“The portraiture of Court Painter is often dismissed as an art form mired in the past: deadly dull, deadly old-fashioned, just plan dead, its corpse still reeking mustily of the council chamber, the company boardroom and the smoke of cigars long since extinguished,” art critic Andrew Graham-Dixon supposedly atmospherically extolled. The Court Painter’s studio itself, as he supposedly pointed out, is rooted in these musty Victorian memories. In 1856 when Prime Minister Lord Palmerston was explaining to the public why future Court Painter studios should exist, he stated: “there cannot be a greater incentive to mental exertion, to noble actions, to good conduct on the part of the living than for them to see before them the features of those who have done things which are worthy of our admiration.”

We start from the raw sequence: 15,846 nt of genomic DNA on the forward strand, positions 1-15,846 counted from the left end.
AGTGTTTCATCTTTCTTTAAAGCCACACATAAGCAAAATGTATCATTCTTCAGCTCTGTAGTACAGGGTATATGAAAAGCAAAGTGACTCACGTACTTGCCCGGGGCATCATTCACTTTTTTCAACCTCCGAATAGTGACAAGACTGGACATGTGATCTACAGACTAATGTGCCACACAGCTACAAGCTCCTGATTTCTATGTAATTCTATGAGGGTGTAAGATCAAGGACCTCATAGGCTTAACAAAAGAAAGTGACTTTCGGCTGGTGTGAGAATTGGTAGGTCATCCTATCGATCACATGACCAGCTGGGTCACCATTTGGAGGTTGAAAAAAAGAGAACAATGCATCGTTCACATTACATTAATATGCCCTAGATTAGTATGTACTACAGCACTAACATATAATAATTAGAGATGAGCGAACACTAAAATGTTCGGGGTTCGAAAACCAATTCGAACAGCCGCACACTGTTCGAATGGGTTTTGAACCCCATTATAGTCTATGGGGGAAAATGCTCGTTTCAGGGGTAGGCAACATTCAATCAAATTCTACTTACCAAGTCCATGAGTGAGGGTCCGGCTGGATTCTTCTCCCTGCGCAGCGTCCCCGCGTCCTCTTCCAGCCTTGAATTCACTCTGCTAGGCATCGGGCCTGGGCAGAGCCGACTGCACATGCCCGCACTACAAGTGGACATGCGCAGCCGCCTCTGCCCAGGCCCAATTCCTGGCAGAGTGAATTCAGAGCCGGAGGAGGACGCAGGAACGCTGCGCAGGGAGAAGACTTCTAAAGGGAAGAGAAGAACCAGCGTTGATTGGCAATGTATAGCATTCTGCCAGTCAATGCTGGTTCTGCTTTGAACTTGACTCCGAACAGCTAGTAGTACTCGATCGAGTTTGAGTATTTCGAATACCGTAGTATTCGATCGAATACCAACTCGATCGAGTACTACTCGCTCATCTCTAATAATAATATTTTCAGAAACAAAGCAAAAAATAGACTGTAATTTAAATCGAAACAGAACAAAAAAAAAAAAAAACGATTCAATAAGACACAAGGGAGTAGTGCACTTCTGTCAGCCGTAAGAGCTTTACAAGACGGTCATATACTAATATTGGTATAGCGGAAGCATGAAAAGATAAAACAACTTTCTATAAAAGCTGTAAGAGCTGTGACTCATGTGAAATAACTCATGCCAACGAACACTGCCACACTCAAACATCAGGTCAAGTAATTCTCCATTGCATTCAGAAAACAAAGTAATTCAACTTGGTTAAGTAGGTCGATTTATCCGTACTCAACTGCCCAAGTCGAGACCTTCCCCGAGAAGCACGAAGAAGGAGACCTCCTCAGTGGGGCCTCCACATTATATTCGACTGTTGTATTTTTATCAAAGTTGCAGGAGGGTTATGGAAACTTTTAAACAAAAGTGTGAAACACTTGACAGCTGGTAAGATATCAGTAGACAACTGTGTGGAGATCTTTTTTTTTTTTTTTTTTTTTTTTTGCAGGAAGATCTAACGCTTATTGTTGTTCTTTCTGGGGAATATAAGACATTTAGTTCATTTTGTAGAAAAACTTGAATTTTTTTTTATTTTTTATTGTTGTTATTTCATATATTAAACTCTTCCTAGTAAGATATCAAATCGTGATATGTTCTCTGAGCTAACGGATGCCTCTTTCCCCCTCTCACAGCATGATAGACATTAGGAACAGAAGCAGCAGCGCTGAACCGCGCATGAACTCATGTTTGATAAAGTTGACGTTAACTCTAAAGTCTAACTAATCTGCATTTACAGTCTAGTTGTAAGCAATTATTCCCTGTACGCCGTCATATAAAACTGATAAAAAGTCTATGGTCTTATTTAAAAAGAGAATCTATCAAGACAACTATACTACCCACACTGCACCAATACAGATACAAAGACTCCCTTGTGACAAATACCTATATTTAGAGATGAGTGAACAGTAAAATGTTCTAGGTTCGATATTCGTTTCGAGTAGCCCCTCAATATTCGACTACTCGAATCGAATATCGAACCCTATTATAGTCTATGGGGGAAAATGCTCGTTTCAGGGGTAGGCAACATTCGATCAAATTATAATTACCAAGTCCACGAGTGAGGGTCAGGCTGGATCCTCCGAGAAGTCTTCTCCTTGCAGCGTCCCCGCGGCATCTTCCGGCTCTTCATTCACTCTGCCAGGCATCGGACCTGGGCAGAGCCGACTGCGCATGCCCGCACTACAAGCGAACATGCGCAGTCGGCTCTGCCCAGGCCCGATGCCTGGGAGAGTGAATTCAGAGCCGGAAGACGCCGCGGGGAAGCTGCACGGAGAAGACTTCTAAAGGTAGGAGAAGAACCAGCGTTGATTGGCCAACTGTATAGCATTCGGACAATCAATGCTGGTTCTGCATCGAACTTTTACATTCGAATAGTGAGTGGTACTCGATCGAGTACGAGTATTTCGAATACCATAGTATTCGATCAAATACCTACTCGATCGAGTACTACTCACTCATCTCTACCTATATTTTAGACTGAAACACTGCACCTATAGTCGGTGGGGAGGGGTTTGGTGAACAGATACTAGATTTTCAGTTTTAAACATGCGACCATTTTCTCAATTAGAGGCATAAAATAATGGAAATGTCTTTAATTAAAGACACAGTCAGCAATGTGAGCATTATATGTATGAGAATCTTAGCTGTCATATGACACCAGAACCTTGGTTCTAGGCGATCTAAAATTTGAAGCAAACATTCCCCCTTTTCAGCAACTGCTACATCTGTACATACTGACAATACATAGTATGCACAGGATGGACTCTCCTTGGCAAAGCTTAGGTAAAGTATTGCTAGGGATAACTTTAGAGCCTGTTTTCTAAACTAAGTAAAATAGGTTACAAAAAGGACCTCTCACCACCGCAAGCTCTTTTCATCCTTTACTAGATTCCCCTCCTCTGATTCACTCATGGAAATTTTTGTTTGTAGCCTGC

After intense Market-research techniques encompassing both qualitative techniques such as focus groups, in-depth interviews, and ethnography, as well as quantitative techniques such as customer surveys, and analysis of secondary data; The Court Painter Studio enterprise follows an intense and vigorous practice-led research methodology that includes psychogeography , a ‘pataphysical approach to gathering conjectural data and the application of research findings through lush and elegant portraits of figures from the political and entertainment world as well as an occasional one of a well turned out filthy rich person. The telos of this research is to foster a sensitive and intersectional dialogue around spatial production and psychological drama.
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